Tag Archive - POV

A Look at Masterful Character Description

We began this series on masterful writing last week by taking a look at James Lee Burke’s wonderful character descriptions. All too often writers—beginning and seasoned—skimp on description. Or if they do manage a few lines, they’re uninspired, boring, or laden with stereotype. Good writing—masterful writing—takes hard work.

But it’s not just effort that’s involved. More than effort is needed to craft masterful description. Description is more than what the eye sees. It involves making judgments, coming to conclusions, forming impressions. Since our descriptions must be filtered through our POV character’s mind and heart, instead of thinking of description as a laundry list of items (hair color, eye color, shoe brand), they should reveal just as much, if not more, about our POV character as the person (or place or animal or food—anything) being described.

Think how differently you might approach describing a character who walks into a room if you focused more on the one witnessing than the one being described.

I mentioned in the last post that you must truly know your characters through and through. You must create deep, rich, complex characters full of experience, opinions, tastes, beliefs, sensibilities, prejudices, wounds, knowledge, and so much more. If you don’t, you can’t mine deeply into description fully in POV. Continue Reading…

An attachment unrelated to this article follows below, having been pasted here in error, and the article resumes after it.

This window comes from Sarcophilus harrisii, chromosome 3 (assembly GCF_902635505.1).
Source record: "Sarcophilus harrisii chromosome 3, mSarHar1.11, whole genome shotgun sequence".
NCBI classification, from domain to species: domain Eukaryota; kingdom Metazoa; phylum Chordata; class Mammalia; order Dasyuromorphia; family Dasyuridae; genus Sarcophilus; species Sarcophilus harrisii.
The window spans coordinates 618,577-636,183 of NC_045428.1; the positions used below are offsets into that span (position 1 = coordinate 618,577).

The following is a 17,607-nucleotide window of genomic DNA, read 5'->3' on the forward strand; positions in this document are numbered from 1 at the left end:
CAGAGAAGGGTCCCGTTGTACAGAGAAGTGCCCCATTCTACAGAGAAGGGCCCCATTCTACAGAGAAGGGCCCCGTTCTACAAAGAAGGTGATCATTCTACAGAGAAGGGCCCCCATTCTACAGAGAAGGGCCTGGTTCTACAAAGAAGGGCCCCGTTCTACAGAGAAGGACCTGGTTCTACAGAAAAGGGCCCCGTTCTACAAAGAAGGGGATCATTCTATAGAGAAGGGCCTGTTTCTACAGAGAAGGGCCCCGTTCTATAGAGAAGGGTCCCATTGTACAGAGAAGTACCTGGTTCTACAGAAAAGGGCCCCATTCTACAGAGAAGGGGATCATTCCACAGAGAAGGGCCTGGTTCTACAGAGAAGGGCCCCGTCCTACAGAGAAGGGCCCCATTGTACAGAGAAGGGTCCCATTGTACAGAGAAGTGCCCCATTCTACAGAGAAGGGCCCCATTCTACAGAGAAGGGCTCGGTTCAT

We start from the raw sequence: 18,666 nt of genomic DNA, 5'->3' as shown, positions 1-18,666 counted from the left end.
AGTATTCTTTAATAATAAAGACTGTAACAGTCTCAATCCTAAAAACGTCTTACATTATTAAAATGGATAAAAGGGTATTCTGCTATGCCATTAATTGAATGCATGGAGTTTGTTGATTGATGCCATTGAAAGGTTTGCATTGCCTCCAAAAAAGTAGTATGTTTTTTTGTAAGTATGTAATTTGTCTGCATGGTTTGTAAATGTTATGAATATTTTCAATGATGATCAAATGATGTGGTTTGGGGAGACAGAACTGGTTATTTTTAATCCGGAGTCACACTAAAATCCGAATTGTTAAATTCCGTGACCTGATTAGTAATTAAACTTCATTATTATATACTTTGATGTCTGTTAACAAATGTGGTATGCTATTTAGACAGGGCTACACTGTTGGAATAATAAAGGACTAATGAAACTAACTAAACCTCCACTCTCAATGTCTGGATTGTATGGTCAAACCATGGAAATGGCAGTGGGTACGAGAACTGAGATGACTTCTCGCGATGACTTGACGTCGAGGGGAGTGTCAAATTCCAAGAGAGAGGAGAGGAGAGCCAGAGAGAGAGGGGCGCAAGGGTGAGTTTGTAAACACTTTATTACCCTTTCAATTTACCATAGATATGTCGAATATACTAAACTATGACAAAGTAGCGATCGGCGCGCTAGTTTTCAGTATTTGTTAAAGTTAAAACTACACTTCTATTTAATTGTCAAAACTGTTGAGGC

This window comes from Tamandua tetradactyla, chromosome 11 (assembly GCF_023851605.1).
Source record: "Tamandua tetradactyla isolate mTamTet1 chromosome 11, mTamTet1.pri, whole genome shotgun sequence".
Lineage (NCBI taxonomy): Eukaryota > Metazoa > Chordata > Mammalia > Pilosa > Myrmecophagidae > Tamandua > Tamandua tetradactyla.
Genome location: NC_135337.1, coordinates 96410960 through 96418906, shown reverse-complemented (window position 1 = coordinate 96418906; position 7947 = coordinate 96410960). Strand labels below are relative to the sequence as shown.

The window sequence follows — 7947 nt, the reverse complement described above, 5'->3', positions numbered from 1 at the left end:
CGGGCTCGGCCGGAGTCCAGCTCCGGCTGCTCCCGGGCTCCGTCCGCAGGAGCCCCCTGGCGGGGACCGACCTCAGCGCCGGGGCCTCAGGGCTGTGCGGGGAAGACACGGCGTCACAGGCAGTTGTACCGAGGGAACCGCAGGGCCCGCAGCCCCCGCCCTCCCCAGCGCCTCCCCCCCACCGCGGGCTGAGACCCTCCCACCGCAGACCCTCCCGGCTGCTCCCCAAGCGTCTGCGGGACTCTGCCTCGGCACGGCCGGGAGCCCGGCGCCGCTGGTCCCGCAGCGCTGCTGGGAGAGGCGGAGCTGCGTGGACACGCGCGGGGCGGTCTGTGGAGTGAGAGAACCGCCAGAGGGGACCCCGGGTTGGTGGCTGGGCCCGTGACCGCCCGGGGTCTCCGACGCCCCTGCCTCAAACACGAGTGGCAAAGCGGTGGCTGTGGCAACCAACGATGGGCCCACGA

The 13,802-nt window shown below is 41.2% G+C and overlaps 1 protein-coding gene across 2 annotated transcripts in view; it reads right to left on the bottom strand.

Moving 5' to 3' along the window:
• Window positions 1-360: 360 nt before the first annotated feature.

Cinematic POV—Anything but Subjective

In last week’s post I introduced the POV shot used in movie scripts. In a screenplay, when a POV shot is specified, the writer is instructing this segment of film to be shot as if looking through the eyes of a particular character (or object, as we saw in the excerpt from The Fugitive). Sound familiar? It’s exactly what novelists do all the time. But there’s a difference.

Remember, the camera has no thoughts or feelings; it only observes and records. It’s a way of shifting what the camera is seeing, but it’s not subjective. It’s wholly objective. And this, for most novelists, is a bit foreign. For, POV and subjectivity seem to go hand in hand, right? Not in screenplays. Continue Reading…

Seeing through Your Character’s Eyes

Novelists are very familiar with the term POV, or point of view. Whether only one point of view is used throughout a novel or many, every scene in a novel has to be in some point of view. In first-person POV, the camera is always in one character’s head, and the story is told through her and watching her as the plot plays on. With third-person POV, the camera may move from character to character, but can only be in one person’s “head” at a time—whoever is the POV character for the scene.

Using an omniscient third-person POV gives an author a little more leeway to flit in and out of many characters’ heads and know things the characters may have no clue of. The omniscient storyteller is akin to a god who knows and sees all, but tells only what he chooses. The scope of a novelist’s creativity is bound and determined by POV. Continue Reading…

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